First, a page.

Software quality assurance is a process that ensures that developed software meets and complies with defined or standardized quality specifications. Adopting a methodology that incorporates testing into a series of short development cycles is another best quality assurance practice worth considering.
What is Agile testing?
Agile testing methodology is an inseparable part of Agile methodology. Agile testing operates under the philosophy that testing is a crucial part of development, on a par with coding. It introduces quality assurance into the project as early as possible, and runs continuously alongside the development effort.
Agile testing is a collaborative effort between testers, developers, product owners, and even customers in order to foresee issues, write and execute test cases, and uncover any gaps in requirements.
Key attributes of agile testing:
- Communication with product owners – testers interact with product owners to clearly establish project expectations, so they can help developers align with the product roadmap and satisfy customer needs.
- Close interaction with developers – testing is linked to the development process. Testers are part of the development team, they report on quality issues that can affect users, and suggest how to improve the solution.
- The entire team is involved in quality assurance – the whole team is passionate about quality, developers build unit test cases for a better testing process and to enhance the quality of audits. Developers also follow the recommendations of testers for test requirements and code improvements.
How Agile methodology impacts on testing
The Agile manifesto has several points that are especially relevant for testers.
Individuals and interactions over processes and tools. Testers should work closely with developers, product owners, and customers to understand what is being developed, who it is for, and what will make it successful.
Working software over comprehensive documentation. Testers in the agile world do not have a book of requirements they can test against. They need to carefully define and refine acceptance criteria together with their teams and test against those criteria.
Collaborating with customers over contract negotiation. Whether they have direct contact with customers or not, testers in an agile environment should be focused on what matters for the customer – which can vary from product to product. Customers may focus on new features, stability, security, or other requirements, depending on their needs and the product’s maturity.
Responding to change over following a plan. Agile testers must prioritize and re-prioritize their tests, focusing on what will help the team reach its goal, minimize risk, and keep customers happy.
4 Agile testing methods
Acceptance test-driven development
Acceptance test-driven development (ATDD) embraces the collaborative nature of Agile testing, bringing together customers, developers, and testers to create acceptance tests from the customer’s point of view. The customer focuses on the problem, the developer pays attention to how the problem will be solved, and the tester looks at what could go wrong.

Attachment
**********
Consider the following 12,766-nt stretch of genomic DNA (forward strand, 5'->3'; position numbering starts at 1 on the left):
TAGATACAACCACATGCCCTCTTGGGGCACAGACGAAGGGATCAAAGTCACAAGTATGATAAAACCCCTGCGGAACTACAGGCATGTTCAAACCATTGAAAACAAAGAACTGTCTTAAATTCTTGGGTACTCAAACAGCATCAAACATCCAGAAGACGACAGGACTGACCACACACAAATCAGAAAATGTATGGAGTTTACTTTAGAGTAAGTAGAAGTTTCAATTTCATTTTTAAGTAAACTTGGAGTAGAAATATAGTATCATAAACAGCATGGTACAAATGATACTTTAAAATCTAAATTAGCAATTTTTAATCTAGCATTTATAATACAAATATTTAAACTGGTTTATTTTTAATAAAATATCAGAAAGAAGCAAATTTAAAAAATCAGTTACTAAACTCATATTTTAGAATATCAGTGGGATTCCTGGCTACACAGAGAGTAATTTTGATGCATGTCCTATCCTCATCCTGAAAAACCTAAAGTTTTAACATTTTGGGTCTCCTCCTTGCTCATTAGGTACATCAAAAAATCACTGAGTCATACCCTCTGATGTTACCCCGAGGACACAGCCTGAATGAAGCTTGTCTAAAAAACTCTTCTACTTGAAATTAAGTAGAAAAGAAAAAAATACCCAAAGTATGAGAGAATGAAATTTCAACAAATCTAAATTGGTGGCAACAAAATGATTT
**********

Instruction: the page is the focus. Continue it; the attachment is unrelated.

The acceptance tests represent a user’s perspective, and specify how the system will function. They also ensure that the system functions as intended. Acceptance tests can often be automated. Acceptance tests are written first, they initially fail, and then software functionality is built around the tests until they pass.
Behavior-driven development (BDD) is based on and enhances test-driven development and acceptance test-driven development. The idea of BDD is that the team creates scenarios, builds tests around those scenarios which initially fail, and then builds the software functionality that makes the scenarios pass.
Scenarios are written in a specific format, the Gherkin Given/When/Then syntax. They contain information on how a feature behaves in different situations with varying input parameters. These are known as “executable specifications” as they are made up of both specifications and inputs to the automated tests.
Exploratory testing allows testers to get to interact with a product precisely how it will appear “in the wild” and to identify bugs that would not be found through other testing methodologies.
In exploratory testing, the test execution and the test design phase go together. This type of testing focuses on interacting with working software rather than separately planning, building and running tests. Exploratory testing is not scripted – testers mimic possible user behaviors and get creative, trying to find actions or edge cases that will break the software. Testers do not document the exact process in which they tested the software, but when they find a defect, they document it as usual.
This method is similar to exploratory testing, but is more orderly, aiming to ensure the software is tested comprehensively. It adds test charters, which helps testers know what to test, and test reports which allow testers to document what they discover during a test. Tests are conducted during time-boxed sessions.
The strength of exploratory testing – the creativity of the people who do it – can also be its greatest weakness. Session-based testing attempts to remedy this by adding structure. First, before a test session is begun, a charter is created. Second, uninterrupted testing sessions take place, focusing mainly on a single charter. The entire session is then reported on, and the manager is debriefed after the test. The additional structure ensures that all areas of the product are thoroughly tested.
And you can find out the best practices of how to improve the quality of your software products through testing with 7 tips to improve software quality through testing process.
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